IMG_8862.jpgIt was clear by first light on Monday morning the vast majority had heeded the familiar repetitive advice for many months to ‘Plan Ahead’ and duly planned and took a complete week off travelling.

IMG_8851.jpgBuses were prolific; passengers not so. Better that than the other way round of course. The average load on buses I saw on my travels on a circuit from Hassocks via Brighton, Lewes, Haywards Heath, Three Bridges then back via all stations to Hassocks between 0700 and 1000 on Monday morning was around six. There were buses everywhere. At one point around 0830 at Hassocks so many buses and coaches were arriving and departing, as well as many others parked up on stand by, the car park-come-bus station became semi-gridlocked with staff suggesting to ‘control’ a bus reduction be considered.

IMG_8846.jpgI found the impressive Three Bridges Bus Hub marquee completely deserted at 0900, as it was on Tuesday at 1800 when I also called by…… until a London originating train came in and off loaded its passengers who the ever helpful cheerful Replacement Bus Makers happily shepherded to the waiting buses and within minutes it was all quiet again.

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IMG_8959.jpgAs the week’s progressed, passenger numbers haven’t noticeably increased but the number of buses and coaches has continued to provide a quite extraordinary level of service. A bus spotters paradise – and yes, camera weilding enthusiasts were out in force.

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IMG_8904.jpgNeither has the enthusiasm of the Replacement Bus Makers diminished – my trip to Three Bridges this morning, Thursday, found the whole team in fine form (and voice) welcoming us all off the buses and guiding us to the trains.

IMG_8939.jpgOn Monday I was blitzed with freebies and goodwill gestures including a branded water container (at Brighton), giant cookies, biscuits, hot chocolate sachet and mobile phone suction thingy and a £3 coffee voucher. By Thursday the giveaway novelty had worn off a bit, but I still picked up a free delicious cookie and £3 voucher for coffee by nipping into the Bus Hub on my way to London – and on the way home this evening.

IMG_8908.jpgQueueing time warning notices prominent on Monday in Brighton had been removed as redundant by Wednesday; as had the zig-zagging queuing system; both sensible contingencies which proved overly pessimistic. Thankfully.

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IMG_9225.jpgI wonder if the ’60 minutes queueing time’ was actually just a clever ruse to show how well everything was going. If so, it worked a treat.

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Here are a few observations and suggestions for next time based on my travel experiences this week through until today, Thursday – it’ll be plain sailing from now as even when trains are running, Friday’s become the new weekend for London commuters.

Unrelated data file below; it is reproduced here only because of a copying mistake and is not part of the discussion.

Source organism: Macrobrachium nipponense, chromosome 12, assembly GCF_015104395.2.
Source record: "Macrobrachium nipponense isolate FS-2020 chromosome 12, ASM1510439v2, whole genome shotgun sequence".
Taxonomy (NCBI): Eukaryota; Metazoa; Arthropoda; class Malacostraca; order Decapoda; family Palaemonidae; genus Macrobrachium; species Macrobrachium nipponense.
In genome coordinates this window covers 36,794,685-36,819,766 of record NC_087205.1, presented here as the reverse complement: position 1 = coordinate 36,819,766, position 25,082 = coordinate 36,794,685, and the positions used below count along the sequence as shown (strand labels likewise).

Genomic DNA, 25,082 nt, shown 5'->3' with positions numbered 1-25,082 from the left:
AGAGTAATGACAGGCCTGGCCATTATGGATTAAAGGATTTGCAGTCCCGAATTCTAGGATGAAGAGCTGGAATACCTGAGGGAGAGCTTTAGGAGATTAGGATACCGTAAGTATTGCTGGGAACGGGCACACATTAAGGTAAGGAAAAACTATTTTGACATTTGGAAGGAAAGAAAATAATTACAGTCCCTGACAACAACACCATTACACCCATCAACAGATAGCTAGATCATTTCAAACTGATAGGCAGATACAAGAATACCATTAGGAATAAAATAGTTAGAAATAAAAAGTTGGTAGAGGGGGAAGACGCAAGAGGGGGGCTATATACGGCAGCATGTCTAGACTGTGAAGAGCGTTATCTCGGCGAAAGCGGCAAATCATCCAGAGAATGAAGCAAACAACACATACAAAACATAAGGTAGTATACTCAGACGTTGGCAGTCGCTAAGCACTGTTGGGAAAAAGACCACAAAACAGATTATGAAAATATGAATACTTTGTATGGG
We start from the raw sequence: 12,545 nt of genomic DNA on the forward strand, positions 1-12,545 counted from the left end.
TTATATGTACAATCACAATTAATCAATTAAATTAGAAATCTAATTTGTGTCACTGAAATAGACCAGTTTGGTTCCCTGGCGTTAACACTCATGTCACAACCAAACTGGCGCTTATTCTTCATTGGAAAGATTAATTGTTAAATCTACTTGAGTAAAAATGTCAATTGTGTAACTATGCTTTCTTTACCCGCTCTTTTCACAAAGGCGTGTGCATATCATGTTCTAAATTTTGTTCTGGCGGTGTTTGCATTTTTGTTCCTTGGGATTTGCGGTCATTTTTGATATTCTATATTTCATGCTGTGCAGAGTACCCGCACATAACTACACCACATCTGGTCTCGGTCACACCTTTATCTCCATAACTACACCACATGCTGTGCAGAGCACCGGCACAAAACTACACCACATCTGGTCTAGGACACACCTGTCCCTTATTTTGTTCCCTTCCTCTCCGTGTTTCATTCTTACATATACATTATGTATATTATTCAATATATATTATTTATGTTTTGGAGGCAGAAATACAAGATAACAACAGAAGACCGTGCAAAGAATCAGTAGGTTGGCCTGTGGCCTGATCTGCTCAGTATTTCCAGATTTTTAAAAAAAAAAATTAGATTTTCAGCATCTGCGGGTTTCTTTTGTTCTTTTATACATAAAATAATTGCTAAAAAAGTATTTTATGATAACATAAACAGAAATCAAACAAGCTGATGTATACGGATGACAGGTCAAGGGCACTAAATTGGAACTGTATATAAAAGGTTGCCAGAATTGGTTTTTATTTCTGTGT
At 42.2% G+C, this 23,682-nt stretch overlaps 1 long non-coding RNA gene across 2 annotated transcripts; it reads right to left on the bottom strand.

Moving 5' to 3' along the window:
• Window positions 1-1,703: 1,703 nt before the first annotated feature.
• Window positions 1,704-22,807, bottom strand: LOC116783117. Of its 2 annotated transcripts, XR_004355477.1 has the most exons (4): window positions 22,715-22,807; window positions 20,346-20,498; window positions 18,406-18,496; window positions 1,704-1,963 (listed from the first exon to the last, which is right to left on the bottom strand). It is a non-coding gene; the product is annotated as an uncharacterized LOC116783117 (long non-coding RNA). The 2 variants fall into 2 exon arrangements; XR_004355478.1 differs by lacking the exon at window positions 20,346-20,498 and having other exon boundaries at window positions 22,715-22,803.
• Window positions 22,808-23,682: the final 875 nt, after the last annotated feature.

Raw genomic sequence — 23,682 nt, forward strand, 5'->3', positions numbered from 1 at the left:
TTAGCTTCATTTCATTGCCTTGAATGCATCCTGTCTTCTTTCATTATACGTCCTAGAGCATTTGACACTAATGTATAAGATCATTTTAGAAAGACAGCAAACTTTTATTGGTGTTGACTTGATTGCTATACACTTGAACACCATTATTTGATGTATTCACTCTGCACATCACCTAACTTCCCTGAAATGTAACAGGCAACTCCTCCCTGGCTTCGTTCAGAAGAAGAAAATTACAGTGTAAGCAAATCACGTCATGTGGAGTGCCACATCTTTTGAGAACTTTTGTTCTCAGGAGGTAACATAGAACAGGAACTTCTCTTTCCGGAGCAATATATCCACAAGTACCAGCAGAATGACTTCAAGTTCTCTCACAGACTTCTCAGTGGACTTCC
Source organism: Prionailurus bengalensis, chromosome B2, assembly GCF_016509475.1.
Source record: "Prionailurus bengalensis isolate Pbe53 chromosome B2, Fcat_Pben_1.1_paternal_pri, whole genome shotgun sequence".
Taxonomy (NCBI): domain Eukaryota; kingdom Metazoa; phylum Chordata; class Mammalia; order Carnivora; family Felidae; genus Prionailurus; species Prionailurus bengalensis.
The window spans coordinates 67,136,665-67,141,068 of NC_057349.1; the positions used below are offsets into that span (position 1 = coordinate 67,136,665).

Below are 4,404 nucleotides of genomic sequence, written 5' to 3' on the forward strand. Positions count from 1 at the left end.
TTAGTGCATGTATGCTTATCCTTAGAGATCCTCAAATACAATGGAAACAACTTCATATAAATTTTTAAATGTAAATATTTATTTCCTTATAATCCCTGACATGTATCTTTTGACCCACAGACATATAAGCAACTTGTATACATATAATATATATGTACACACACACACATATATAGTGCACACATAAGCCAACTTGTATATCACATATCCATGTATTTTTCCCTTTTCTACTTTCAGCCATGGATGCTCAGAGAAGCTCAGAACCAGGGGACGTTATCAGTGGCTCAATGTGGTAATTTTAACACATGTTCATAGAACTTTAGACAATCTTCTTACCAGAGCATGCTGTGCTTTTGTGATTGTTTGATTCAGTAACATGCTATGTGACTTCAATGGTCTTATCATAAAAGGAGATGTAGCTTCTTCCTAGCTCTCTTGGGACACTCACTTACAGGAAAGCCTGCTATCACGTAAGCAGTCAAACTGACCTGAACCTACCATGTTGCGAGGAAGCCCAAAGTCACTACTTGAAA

1. The ‘Brighton Three Bridges fast’ conundrum.

IMG_8972.jpgThere’s been much angst on Twitter about the lack of advertised non-stop buses between Brighton and Three Bridges as usually run during weekend closures. Buses bombing down the A23 are a regular sight at weekends but this time weekday commuters were only given the option of a half hourly train service via the West Coastway, Littlehampton and Arun Valley line arriving in Three Bridges an hour and a half after leaving Brighton which compares unfavourably to the 23 minutes it normally takes a fast direct train to reach Gatwick Airport.

IMG_8878.jpgJourney planners also gave the option of an all stations stopping replacement bus requiring a change at either Hassocks or Burgess Hill, coincidentally also timetabled to take one and a half hours end-to-end. In peak hours there was a further option to switch buses at Hassocks on to a fast non-stopper (which saved about half an hour), and from Brighton journey planners showed stopping buses running only as far as Balcombe which of course was a complete nonsense. That was a deliberate ‘fake terminus’ as all buses leaving Brighton had Three Bridges as their displayed destination which was obvious to everyone from the start so led to an information credibility issue. Furthermore the ‘Employee Handbook’ handed to everyone involved included details of non-stop ‘Ghost Buses’ running every 10 minutes at peak times and every 20 minutes off-peak between Brighton and Three Bridges. In the event it looks as though these were kept on stand by rather than running them for fear if they became too well known they’d prove too popular and blow a hole in the pool of available buses and be beyond the capacity of the Three Bridges Bus Hub. By Thursday this had become official public policy as the reasons they weren’t running and explained in the media.